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Amid Contemporary Colonial Nostalgia, New Printmaking Exhibition Deconstructs Indochina's Legacy

Contemporary artist Le Giang’s latest exhibition dissects Indochina’s legacy in the public imagination via a series of prints, a sound installation and a painting.

Running from January 10 to February 29 at L’espace, the exhibition will focus on Le Giang’s new series of prints and serves as a continuation of her work completed during a three-month residency at Cite International des Arts in Paris.

During her stay in the French capital, Le Giang conducted research on representations of Vietnam by looking at archives from colonial exhibitions that took place in France in 1906-1931. Through exploring these archives, Le Giang aimed to learn about and reconstruct images of Indochina. The idea, she says, is to understand how previous narratives continue to shape modern-day, colonial nostalgia.

Image via Academic Dictionaries and Encyclopedias.

Le Giang reproduces historic photographic images as prints in order to explore issues relating to Indochinese identities, the seductiveness of ‘exoticism’ in France and the shifting meaning of colonial power relations. In her works, she adopts the embossing technique of Vietnam-born French artist Le Ba Dang to discolor and erase details of events, thus leaving the viewer with only traces of history.

Her main focal point is the dinh — a communal village house which was commissioned in 1905 in Vietnam, before being shipped to France. It served as a 'Cochin-China pavilion' at the Colonial Exhibition of Marseilles in 1906 and as the 'Annamite House' at the 1907 Colonial Exhibition in Paris. In 1920, it was converted into the 'Temple du Souvenir Indochinois' — a structure dedicated to the memory of Indochinese soldiers who “died for France” in the Great War.  

One of Le Giang's prints. Photo courtesy of Le Giang.

The exhibition’s name — D'eau et de verdure in French or Nước xanh non biếc in Vietnamese – doesn’t translate easily into English, but refers to clear water and greenery. The name derives from a description used in a flyer to advertise the International Colonial Exhibition in 1931, which was held in Paris. Promoters described the event as “tout le charme et le mystère de l'exotisme dans un admirable décor d'eau et de verdure,” an evocation that exemplifies French depictions of ‘exotic’ Vietnam during this period.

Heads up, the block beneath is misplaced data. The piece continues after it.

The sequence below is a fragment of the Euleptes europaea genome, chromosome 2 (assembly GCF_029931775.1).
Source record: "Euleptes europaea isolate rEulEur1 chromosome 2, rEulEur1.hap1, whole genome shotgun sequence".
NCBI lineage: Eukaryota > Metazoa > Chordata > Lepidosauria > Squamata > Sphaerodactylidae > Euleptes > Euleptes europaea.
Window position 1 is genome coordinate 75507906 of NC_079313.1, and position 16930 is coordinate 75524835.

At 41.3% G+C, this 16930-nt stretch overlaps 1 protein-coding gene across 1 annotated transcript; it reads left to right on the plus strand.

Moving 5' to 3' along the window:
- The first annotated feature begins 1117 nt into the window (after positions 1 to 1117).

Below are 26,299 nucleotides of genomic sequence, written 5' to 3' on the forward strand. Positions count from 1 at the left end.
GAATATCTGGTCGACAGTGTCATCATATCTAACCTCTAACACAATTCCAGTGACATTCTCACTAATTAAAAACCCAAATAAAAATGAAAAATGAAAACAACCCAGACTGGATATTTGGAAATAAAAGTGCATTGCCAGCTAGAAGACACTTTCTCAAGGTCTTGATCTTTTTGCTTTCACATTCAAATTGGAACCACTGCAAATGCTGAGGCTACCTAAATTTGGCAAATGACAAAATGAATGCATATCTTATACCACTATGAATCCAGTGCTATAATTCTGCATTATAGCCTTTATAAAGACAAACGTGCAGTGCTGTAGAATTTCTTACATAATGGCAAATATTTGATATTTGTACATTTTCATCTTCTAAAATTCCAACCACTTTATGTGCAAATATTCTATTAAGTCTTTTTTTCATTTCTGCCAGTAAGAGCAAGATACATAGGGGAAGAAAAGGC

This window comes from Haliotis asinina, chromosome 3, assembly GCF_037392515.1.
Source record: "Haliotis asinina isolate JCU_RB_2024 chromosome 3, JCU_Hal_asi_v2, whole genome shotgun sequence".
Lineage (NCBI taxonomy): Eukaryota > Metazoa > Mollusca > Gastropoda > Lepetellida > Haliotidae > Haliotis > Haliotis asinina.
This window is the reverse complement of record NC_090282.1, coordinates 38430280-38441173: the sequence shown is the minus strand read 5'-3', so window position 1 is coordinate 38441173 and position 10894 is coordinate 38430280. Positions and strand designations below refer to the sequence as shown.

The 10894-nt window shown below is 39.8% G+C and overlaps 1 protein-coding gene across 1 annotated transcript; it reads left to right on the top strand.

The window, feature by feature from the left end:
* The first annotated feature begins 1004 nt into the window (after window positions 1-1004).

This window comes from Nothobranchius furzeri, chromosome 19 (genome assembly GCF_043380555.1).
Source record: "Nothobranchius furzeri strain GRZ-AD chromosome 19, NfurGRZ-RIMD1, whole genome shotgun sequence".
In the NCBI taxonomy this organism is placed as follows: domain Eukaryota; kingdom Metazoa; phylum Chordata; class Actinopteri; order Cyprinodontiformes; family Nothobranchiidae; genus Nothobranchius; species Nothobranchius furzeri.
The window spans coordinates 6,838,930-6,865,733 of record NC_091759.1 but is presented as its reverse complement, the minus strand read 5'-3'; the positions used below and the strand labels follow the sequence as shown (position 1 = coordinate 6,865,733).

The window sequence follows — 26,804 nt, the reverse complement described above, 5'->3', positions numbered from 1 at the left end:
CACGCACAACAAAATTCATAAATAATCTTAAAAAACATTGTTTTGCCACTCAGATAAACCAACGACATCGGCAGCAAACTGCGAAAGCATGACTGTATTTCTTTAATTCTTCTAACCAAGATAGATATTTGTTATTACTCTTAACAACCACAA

Le Giang’s exhibition is an attempt to examine what was, in reality, a painful period in Vietnam and the need to understand both the mythologizing of ‘Indochina’ in the collective imagination and the reality of present-day Vietnam. 

According to Le Giang, representations of Indochina in France during the early 1900s were actually somewhat varied. While some imagery depicts the fierce threat of humid jungles full of man-eating animals and primitive natives where real adventures were still possible for the conquerors, others portray Vietnamese as feminine, peaceful, indolent and submissive. In other words, an Oriental exotic fantasy. Either way, Indochina retains an undeniable and powerful hold over our contemporary, collective imagination.

Le Giang also collaborated with sound artist Nhung Nguyen, who created a sound work based on the song ‘La Petite Tonkinoise.' Written in 1906 by two French men who never actually came to Vietnam, the song describes a French soldier and his Tonkinese lover. The song eventually became hugely popular and was eventually covered by Josephine Baker.